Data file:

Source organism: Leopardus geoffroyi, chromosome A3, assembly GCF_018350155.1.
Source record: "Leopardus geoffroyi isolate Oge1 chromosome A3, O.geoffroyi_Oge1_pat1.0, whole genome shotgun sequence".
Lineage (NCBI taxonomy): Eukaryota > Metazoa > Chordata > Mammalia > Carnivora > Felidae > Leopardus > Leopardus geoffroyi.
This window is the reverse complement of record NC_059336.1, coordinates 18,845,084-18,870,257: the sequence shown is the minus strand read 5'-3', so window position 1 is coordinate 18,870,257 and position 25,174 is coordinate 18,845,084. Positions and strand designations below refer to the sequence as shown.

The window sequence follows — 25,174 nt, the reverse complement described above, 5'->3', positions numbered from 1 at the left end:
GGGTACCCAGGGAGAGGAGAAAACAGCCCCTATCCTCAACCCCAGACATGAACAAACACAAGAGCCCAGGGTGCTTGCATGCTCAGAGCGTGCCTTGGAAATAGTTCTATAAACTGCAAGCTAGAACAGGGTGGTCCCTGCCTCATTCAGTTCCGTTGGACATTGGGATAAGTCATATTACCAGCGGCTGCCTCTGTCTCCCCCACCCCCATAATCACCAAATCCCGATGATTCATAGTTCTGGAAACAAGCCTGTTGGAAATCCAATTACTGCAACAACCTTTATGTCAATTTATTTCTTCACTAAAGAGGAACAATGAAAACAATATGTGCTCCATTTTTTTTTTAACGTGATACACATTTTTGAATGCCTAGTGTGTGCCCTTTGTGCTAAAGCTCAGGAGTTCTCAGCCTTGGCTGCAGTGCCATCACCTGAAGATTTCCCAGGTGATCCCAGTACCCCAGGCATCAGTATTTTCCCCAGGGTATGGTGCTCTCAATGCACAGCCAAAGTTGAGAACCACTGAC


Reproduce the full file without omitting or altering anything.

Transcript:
Source organism: Leopardus geoffroyi, chromosome A3, assembly GCF_018350155.1.
Source record: "Leopardus geoffroyi isolate Oge1 chromosome A3, O.geoffroyi_Oge1_pat1.0, whole genome shotgun sequence".
Lineage (NCBI taxonomy): Eukaryota > Metazoa > Chordata > Mammalia > Carnivora > Felidae > Leopardus > Leopardus geoffroyi.
This window is the reverse complement of record NC_059336.1, coordinates 18,845,084-18,870,257: the sequence shown is the minus strand read 5'-3', so window position 1 is coordinate 18,870,257 and position 25,174 is coordinate 18,845,084. Positions and strand designations below refer to the sequence as shown.

The window sequence follows — 25,174 nt, the reverse complement described above, 5'->3', positions numbered from 1 at the left end:
GGGTACCCAGGGAGAGGAGAAAACAGCCCCTATCCTCAACCCCAGACATGAACAAACACAAGAGCCCAGGGTGCTTGCATGCTCAGAGCGTGCCTTGGAAATAGTTCTATAAACTGCAAGCTAGAACAGGGTGGTCCCTGCCTCATTCAGTTCCGTTGGACATTGGGATAAGTCATATTACCAGCGGCTGCCTCTGTCTCCCCCACCCCCATAATCACCAAATCCCGATGATTCATAGTTCTGGAAACAAGCCTGTTGGAAATCCAATTACTGCAACAACCTTTATGTCAATTTATTTCTTCACTAAAGAGGAACAATGAAAACAATATGTGCTCCATTTTTTTTTTAACGTGATACACATTTTTGAATGCCTAGTGTGTGCCCTTTGTGCTAAAGCTCAGGAGTTCTCAGCCTTGGCTGCAGTGCCATCACCTGAAGATTTCCCAGGTGATCCCAGTACCCCAGGCATCAGTATTTTCCCCAGGGTATGGTGCTCTCAATGCACAGCCAAAGTTGAGAACCACTGAC